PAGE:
Denali's Wildland Fire Ecology

bright pink flowers not a hillside in between the remnants of charred spruce trees
Fireweed colors a landscape in the early years after a burn in Denali National Park and Preserve.

Wildland fire is one of the most influential natural processes shaping the boreal ecosystems of Denali National Park and Preserve. Wildfires are not frequently visible from the park road, yet nearly one-seventh the area of the park—more than 330,000 ha (830,000 acres)—has burned in and near the park since the 1950s.

Fire-adapted ecosystems in Denali include black and white spruce forests, mixed aspen-birch-spruce forests, and tussock-shrub tundra. Fire maintains this landscape, which, when viewed from above, often resembles a patchwork of burned and unburned areas. Large natural fires occur almost yearly in the fire-prone lowland black spruce forests of the Minchumina Basin—in Denali’s northwest corner.

In Denali and elsewhere, fires can change vegetation structure and composition, wildlife habitat, permafrost dynamics, nutrient cycling, and biodiversity. Burn severity strongly influences vegetation patterns and succession after fire—a highseverity burn may kill trees or shrubs at a site, while a low-severity burn may just singe or top-kill plants. In addition, the natural fire regime (i.e., fire frequency, fire extent, and severity) responds to local and global climate changes. Understanding fire and its role in the landscape helps park managers make decisions and institute practices that help maintain natural fire and balance the risks and benefits of fire.

fire ecologist measure the moss layer
A fire ecologist measures the depth of moss and soil layers.

Studying Fire and Vegetation Response

To guide fire and land management planning in Alaska national parks, the regional Fire Ecology program conducts studies in fire-adapted ecosystems. Some questions being addressed by the Fire Ecology program are: (1) How does burn severity influence post-fire vegetation succession? (2) How can postfire vegetation data be used to update landcover and vegetation maps? and (3) How does fire affect the vegetation that moose prefer to browse?

To address these questions in Denali, fire ecologists and Denali fire staff established 98 study plots in 2005 and 2007 in the fire-prone northwestern part of Denali. The plots were established in areas that were either unburned or burned (1-9 years or 10-20 years post-fire). By chance, in 2005, the 114,000-acre Highpower Fire re-burned 10 of the 2005 plots. These plots were measured again in 2006 and 2011.

At the plots, the fire ecologists took photos, recorded plant cover (including mosses and lichens), and counted trees by species and size (to document trees that survived and new seedlings). They also measured depth to permafrost and recorded burn severity and the density of shrubs and trees known to be favored by moose.

chart shows shrubs grow back after low severity fires and horsetail grows after high severity fires
What happens after a fire in an open black spruce forest? These two late-successional forests (top pair) were burned in the 2005 Highpower Fire.

Results: Impacts of Burn Severity on Vegetation

In general, shrubs re-established to the greatest extent after low-to-moderate severity burns. In black spruce forests with low-to-moderate burn severity, low shrubs such as Labrador tea, low-bush cranberry, blueberry, cloudberry, and dwarf birch (in order of abundance) re-sprouted readily after fires.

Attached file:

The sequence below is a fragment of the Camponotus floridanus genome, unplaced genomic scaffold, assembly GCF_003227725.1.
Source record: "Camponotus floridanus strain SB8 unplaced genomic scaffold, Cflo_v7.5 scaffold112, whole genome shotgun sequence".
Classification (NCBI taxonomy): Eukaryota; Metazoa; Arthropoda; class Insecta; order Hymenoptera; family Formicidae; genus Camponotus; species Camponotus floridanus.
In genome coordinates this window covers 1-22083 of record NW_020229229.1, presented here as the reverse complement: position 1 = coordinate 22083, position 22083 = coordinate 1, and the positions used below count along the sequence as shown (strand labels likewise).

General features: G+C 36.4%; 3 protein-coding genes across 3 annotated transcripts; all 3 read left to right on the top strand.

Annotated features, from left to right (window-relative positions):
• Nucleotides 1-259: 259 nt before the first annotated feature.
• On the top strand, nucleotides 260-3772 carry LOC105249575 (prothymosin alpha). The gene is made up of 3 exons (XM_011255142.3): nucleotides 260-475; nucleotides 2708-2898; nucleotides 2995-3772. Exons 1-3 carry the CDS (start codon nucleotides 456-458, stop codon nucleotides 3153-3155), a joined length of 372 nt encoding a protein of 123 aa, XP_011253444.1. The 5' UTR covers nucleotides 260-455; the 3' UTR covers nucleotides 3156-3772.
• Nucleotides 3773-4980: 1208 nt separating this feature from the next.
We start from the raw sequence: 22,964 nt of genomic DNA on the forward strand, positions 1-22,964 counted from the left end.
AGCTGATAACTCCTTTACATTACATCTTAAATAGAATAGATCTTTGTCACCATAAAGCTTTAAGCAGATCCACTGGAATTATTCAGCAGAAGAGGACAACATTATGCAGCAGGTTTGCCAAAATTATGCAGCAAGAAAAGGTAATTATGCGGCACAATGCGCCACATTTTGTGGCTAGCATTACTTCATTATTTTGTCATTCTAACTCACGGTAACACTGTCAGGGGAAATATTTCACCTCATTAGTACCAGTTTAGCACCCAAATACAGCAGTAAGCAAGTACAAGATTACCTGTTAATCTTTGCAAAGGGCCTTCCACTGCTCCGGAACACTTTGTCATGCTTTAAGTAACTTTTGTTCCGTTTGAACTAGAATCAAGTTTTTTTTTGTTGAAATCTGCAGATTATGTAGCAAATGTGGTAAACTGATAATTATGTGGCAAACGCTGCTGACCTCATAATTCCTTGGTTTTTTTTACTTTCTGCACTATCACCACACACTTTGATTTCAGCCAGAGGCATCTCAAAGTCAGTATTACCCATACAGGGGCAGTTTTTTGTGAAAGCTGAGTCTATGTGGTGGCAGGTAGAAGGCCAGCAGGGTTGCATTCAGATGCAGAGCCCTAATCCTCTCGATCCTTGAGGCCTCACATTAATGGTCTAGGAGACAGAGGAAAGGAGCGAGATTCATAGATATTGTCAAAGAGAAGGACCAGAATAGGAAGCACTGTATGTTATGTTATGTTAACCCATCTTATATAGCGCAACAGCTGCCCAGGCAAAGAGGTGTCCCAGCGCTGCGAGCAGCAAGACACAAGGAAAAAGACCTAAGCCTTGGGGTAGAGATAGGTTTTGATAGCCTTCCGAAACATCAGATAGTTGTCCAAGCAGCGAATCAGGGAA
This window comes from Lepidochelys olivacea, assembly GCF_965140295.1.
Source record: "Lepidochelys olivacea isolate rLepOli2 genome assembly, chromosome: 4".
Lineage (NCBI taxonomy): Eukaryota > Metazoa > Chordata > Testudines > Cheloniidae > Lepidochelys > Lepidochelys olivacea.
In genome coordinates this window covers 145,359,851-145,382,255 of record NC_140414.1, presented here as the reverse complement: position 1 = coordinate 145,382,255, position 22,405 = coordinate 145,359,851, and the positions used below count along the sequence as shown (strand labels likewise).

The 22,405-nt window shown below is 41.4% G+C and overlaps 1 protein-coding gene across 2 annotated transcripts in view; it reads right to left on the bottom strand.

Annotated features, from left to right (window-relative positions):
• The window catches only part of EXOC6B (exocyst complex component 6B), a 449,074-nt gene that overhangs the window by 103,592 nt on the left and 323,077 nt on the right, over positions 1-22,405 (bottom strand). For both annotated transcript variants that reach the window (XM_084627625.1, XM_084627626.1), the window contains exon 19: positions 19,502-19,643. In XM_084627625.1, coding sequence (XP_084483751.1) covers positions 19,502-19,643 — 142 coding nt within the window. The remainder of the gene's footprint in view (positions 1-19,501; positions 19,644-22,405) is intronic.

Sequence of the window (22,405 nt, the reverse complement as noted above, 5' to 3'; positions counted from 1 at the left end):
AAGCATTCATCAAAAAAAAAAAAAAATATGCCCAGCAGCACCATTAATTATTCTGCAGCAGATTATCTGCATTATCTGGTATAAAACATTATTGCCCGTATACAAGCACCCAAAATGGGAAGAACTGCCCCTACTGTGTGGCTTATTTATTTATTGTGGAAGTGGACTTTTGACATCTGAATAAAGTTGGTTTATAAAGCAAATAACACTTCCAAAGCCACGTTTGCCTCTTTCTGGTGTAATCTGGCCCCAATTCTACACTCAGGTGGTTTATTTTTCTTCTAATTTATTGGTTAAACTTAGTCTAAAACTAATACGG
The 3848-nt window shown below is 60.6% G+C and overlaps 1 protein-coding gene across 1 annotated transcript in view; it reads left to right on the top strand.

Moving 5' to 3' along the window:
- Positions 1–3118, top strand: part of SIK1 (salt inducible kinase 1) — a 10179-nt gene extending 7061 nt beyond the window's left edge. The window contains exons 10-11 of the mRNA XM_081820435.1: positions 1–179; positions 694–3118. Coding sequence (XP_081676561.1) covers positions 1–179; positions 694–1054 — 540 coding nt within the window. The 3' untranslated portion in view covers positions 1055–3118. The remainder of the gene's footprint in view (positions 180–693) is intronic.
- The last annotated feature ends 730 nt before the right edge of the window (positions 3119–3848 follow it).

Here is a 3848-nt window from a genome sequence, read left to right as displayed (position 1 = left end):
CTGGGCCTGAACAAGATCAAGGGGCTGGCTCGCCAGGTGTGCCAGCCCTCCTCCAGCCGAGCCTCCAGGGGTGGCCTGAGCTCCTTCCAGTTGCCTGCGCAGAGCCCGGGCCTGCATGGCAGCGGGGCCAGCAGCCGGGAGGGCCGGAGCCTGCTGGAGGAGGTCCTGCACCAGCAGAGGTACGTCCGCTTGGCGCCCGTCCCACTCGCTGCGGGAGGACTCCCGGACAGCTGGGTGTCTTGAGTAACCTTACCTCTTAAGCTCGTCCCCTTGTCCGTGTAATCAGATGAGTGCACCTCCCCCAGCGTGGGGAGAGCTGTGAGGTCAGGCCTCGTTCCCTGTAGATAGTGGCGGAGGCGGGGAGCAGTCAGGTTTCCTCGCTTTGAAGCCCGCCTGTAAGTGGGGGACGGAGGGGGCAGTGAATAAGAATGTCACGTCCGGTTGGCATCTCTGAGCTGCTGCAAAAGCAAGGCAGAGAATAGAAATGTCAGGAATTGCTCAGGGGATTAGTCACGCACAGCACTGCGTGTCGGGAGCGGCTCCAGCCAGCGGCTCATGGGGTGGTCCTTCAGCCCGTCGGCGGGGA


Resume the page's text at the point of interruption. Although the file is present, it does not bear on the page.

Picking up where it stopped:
In contrast, fewer shrubs re-established in plots where high severity burns occurred. These areas were more likely to be dominated by grasses and other herbaceous plants within the first few years after the fire. Severe burns often consume more of the forest floor organic layer and may kill more of the shallow, underground root structure of some plants. Plants such as bluejoint grass, horsetails, and fireweed were more common in severely burned areas in the first decade after the fire.

Regardless of burn severity, spruce trees do not usually survive if impacted by fire. However, if an area was a spruce forest prior to a fire, then spruce usually dominate again 50-100 years post fire. Black spruce forests, in particular, are likely to dominate the landscape because abundant black spruce seeds are released from semi-serotinous cones (open in response to the heat from the fire).

landcover map that shows that the fire ecology study plots were in the northwest corner of the park
This landcover map of Denali (2008) shows updates made to the 2001 original map. The vegetation was updated (see text) in the black outlines (fire perimeters). The study plots (yellow dots) were used to develop the map. The park boundary is shown as a yellow line.

Results: Landcover Mapping

Fire prone areas on landcover maps become outdated because vegetation changes in recently burned areas are no longer reflected in the maps. Fire ecologists used data from the studies to update over 243,000 ha (600,000 acres) of Denali’s landcover map.

To predict changes in vegetation type in order to update the map, a vegetation change model was developed based on pre-fire vegetation type, burn severity, and time since fire. The new map shows less spruce (green colors) where recent fires have burned (black outlines). The improved map will provide a more accurate representation of vegetation and fuels for fire behavior modeling tools.

Results: Effects of Fire on Moose Browse

Willows, a plant that moose often browse, were most abundant in study plots that were 10-20 years postfire. Likewise, the greatest amount of browsing by moose was recorded in these same areas. However, only one-quarter of all the plots sampled had willows. Thus, while not all burned plots had willows for moose, the plots that had the most willows were ones that were in areas 10-20 years post-fire.